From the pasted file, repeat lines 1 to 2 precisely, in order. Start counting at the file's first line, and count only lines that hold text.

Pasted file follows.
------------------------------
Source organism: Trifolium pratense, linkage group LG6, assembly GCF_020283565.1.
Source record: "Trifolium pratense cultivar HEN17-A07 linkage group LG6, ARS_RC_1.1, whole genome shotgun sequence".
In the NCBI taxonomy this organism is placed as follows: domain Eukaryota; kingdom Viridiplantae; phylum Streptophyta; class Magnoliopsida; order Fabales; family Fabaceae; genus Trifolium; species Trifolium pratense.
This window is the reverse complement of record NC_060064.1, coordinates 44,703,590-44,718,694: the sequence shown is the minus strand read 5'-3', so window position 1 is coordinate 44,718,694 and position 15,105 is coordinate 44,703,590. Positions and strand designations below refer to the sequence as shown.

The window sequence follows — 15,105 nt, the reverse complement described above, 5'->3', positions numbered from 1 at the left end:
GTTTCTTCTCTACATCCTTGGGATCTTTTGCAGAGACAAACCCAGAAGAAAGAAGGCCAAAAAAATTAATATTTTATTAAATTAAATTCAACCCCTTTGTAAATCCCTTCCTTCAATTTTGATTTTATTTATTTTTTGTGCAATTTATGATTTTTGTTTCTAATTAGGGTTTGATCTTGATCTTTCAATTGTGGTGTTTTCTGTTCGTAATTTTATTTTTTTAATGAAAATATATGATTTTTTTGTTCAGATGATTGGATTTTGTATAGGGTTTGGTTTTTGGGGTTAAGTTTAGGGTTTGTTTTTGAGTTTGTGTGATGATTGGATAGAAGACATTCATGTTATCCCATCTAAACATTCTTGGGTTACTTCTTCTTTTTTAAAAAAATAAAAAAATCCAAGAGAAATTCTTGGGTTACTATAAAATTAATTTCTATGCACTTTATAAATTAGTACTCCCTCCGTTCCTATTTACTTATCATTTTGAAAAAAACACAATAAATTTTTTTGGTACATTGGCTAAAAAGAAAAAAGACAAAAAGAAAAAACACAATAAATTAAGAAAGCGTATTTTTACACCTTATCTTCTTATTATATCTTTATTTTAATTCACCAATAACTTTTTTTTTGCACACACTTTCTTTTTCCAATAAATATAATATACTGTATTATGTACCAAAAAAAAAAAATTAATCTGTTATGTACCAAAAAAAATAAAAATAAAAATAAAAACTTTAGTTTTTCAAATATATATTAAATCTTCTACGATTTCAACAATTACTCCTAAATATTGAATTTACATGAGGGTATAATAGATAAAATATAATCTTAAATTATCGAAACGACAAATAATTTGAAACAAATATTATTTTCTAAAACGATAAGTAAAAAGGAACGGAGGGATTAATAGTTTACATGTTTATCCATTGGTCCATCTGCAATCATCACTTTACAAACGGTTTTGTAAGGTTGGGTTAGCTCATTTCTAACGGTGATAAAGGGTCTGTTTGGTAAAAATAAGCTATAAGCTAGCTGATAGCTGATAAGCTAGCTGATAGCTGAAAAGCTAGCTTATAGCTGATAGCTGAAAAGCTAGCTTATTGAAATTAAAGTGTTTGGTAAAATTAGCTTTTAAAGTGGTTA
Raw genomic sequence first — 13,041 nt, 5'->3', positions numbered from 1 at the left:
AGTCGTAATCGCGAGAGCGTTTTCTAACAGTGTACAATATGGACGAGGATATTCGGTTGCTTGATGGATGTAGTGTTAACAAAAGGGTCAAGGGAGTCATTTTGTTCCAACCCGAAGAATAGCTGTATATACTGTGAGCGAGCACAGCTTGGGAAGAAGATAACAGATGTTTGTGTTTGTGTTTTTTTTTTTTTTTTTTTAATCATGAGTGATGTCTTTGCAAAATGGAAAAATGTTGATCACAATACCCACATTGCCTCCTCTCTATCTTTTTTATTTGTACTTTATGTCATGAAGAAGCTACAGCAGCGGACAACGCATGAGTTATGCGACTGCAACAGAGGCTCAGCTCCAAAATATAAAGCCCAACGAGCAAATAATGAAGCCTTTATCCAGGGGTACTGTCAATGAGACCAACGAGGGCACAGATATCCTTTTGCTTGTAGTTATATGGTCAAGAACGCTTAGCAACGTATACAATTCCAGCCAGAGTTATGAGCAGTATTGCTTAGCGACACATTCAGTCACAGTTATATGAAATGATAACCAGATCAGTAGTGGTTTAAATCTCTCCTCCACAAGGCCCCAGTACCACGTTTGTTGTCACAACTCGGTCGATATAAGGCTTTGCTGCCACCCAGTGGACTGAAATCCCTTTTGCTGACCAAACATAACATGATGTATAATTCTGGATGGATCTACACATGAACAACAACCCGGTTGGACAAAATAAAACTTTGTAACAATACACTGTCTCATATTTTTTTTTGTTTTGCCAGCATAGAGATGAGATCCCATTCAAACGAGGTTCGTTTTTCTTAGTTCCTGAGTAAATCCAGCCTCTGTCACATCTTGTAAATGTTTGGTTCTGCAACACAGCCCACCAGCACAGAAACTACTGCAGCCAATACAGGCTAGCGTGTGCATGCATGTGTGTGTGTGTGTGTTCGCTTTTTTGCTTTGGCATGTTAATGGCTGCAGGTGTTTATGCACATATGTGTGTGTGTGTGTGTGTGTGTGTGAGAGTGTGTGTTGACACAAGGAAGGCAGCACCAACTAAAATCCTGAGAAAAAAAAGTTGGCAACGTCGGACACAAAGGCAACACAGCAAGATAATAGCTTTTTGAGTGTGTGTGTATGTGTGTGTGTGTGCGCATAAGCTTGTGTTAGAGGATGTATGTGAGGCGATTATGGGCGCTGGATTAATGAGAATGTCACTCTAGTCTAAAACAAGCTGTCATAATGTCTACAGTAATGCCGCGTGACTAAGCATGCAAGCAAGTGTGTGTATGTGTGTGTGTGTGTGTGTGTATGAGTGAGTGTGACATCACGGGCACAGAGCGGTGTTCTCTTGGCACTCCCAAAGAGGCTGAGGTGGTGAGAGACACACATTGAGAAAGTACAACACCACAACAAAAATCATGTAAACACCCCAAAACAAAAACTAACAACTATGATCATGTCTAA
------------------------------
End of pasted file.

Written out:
Source organism: Trifolium pratense, linkage group LG6, assembly GCF_020283565.1.
Source record: "Trifolium pratense cultivar HEN17-A07 linkage group LG6, ARS_RC_1.1, whole genome shotgun sequence".